Chances are you’ve seen or heard outdoor cats and wondered who they belong to or how to help them. Some cats are pets who are allowed to roam outdoors by their guardians; others are community (feral and stray) cats who exist outdoors through no fault of their own. The good news is that you can make a big difference when it comes to helping community cats.

Ready, Set, Go!

If you’re out and about and are approached by a friendly unfamiliar cat, you may be tempted to pick him up and confine him in your bathroom or laundry room while you try to find his guardian. You may even think about taking him to the local animal shelter, but not so fast!

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Although we’d like pet cats to be kept safely indoors, some guardians allow their cats to roam. These semi-outdoor cats may then become lost. With all the cats in shelters, for whom very few guardians come looking, we don’t want to separate cats from their homes. If a cat looks well cared for, they are more likely to return home without your help. If they do hang around, chat with your neighbors or post signs to see if you can find their family.

There are unowned stray cats who may also be friendly and approach you for food or attention. Some may be too scared to let you get close at first. These cats may be abandoned pet cats and not look well cared for if they’ve been on their own for a while.They may have never had a home but lived in a place, such as a community garden, where they were cared for by people. They will usually eat immediately if you offer them food. Feral cats are afraid of people and usually run if approached. They will not allow you to touch them and you shouldn’t try because it can endanger you or the cat. They’ll only eat food you’ve provided after you’ve moved away. A cat is probably feral if he’s still unapproachable after several days of feeding.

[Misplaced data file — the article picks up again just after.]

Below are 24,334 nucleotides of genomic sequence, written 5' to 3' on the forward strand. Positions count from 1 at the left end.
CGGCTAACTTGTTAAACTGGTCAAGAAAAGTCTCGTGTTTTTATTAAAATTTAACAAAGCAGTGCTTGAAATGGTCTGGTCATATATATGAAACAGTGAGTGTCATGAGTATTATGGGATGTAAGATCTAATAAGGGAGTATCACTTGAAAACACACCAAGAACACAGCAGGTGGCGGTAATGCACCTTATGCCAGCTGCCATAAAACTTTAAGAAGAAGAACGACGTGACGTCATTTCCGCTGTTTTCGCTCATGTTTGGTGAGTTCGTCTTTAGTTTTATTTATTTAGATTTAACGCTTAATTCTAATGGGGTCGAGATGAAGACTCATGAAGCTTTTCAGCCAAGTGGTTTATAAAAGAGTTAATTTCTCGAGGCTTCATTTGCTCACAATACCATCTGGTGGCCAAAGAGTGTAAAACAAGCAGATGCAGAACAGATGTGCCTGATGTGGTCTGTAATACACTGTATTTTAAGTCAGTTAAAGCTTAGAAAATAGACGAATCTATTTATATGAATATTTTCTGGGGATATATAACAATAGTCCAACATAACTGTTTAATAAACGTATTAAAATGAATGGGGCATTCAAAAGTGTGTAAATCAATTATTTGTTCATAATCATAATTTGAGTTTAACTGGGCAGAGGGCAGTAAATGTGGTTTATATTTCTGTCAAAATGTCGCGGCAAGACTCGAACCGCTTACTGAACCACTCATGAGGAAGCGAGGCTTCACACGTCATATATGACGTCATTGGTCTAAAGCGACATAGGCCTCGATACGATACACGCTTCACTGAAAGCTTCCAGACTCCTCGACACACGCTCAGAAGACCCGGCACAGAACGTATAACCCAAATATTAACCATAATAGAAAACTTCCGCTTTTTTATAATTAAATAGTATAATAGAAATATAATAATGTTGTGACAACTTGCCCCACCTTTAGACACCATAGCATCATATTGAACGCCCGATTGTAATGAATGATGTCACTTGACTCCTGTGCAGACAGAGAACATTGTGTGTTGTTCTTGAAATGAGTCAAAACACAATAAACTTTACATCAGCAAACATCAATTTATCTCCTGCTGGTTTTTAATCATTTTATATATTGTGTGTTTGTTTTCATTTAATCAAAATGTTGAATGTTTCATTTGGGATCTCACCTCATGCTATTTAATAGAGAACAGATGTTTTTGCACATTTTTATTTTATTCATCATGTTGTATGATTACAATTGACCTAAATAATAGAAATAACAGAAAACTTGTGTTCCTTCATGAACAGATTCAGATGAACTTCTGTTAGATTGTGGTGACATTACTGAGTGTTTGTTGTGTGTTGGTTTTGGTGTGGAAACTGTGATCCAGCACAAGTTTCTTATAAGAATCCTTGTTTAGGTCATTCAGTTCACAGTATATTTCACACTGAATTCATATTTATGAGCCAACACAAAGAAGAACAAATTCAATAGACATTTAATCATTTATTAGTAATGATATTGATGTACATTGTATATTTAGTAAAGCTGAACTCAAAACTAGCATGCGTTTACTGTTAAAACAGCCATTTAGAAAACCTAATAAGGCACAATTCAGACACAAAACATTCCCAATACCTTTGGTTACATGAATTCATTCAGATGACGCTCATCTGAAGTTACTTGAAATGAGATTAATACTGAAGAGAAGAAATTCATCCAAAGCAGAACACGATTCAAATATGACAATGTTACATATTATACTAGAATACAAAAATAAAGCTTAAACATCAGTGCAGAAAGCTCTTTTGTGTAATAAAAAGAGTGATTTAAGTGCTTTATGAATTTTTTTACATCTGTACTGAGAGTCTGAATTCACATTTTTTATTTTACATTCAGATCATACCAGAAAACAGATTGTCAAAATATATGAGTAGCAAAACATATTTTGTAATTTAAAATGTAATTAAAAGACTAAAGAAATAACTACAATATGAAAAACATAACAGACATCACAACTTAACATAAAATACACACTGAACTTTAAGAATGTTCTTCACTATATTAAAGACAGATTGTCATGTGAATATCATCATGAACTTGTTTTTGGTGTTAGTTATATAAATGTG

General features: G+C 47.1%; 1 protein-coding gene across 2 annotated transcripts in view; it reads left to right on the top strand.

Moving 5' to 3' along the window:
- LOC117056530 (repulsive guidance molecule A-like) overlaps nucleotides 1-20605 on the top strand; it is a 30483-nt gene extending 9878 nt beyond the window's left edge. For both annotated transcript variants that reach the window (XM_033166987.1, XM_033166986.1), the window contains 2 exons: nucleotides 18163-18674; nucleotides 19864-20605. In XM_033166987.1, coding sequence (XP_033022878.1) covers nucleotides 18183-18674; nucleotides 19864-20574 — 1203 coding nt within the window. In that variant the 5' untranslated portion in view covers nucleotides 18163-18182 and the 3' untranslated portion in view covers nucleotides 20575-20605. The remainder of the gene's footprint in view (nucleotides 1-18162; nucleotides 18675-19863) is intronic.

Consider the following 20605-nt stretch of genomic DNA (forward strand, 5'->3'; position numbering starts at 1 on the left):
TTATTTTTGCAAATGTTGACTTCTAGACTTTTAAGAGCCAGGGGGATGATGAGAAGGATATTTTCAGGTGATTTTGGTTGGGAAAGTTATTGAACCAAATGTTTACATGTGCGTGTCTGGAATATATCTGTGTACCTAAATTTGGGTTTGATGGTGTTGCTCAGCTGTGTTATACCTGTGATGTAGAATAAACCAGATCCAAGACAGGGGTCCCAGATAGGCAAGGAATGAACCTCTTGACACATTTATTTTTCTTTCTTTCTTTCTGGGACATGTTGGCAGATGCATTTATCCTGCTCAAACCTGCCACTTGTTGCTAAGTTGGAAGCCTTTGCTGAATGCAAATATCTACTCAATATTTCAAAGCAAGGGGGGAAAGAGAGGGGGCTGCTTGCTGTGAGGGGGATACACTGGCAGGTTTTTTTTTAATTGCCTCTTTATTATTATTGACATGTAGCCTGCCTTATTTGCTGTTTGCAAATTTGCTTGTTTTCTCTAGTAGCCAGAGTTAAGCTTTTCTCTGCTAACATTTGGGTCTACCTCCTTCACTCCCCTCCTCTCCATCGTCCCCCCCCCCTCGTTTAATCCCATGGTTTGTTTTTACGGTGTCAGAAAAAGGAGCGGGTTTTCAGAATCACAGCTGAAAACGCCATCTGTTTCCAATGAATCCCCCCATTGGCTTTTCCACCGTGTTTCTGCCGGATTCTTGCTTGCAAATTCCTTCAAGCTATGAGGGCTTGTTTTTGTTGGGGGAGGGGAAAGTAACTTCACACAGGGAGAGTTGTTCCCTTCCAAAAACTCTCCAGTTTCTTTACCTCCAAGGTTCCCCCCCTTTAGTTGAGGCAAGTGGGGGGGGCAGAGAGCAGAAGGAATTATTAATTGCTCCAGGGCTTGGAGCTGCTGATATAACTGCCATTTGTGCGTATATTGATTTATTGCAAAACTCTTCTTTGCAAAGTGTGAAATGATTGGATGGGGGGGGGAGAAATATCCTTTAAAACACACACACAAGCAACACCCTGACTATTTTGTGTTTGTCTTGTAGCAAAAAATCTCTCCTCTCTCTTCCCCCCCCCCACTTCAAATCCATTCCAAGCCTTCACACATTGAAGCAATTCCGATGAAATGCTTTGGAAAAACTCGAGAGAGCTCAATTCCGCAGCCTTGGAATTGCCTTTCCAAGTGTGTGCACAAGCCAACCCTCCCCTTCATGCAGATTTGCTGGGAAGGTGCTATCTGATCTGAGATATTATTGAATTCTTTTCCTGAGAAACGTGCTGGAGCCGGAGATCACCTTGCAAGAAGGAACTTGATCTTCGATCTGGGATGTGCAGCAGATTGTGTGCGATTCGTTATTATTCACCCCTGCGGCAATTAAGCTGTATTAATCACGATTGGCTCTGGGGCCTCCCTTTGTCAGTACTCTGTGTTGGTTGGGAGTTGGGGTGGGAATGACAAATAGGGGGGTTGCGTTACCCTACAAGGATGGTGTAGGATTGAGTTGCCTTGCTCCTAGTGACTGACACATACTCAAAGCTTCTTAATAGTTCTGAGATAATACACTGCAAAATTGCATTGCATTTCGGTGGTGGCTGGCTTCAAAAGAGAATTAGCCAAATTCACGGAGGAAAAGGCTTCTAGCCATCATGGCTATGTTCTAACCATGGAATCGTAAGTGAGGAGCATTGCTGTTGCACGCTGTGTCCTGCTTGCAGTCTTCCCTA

Give a Helping Hand

If you think a cat is lost, contact your local animal care and control agency, humane society or cat rescue group. The heartbroken guardian may have filed a lost cat report that is a match.

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If you can safely get the cat into some sort of a secure carrier, you can take him to a veterinarian or animal shelter to be scanned for a microchip, which may then lead you to an guardian. If you’re unable to locate a guardian and the cat is healthy, it’s best to return him to his territory and try to find out if someone is feeding him. Many people feed community cats and some trap, neuter and return (TNR) them to reduce their numbers.

Find a group as soon as possible that does TNR to help you before you’re overwhelmed with kittens.

You can also help a local TNR organization by volunteering to be a cat caretaker or kitten foster home, building shelters, or advocating for community cats. Whatever your time, skills and interest allow, just do it!

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Go Above and Beyond

If there’s no local group helping community cats, you can TNR the cats! You’ll find lots of great information to get the skills and confidence you need in the Neighborhood Cats TNR Handbook.

Once you’ve TNRed a colony of cats, you may want to start your own TNR program or try to convince your local shelter or animal care and control agency to adopt community cat-friendly policies. Perhaps your local ordinances don’t allow TNR or they contain language that makes it difficult for individuals to help cats.

You can advocate for community cats even if you’ve never done it before. There are lots of resources, such as The Humane Society of the United States’ Lobbying 101 for Cat Advocates, to help you be the most effective advocate possible. You can also check out “Managing Community Cats: A Guide for Municipal Leaders,” which can be purchased in print form or downloaded for free. Together, we can make a difference for these cats.

Please join the community cat army, speak up and do something!

Image source: Flikr/Flickr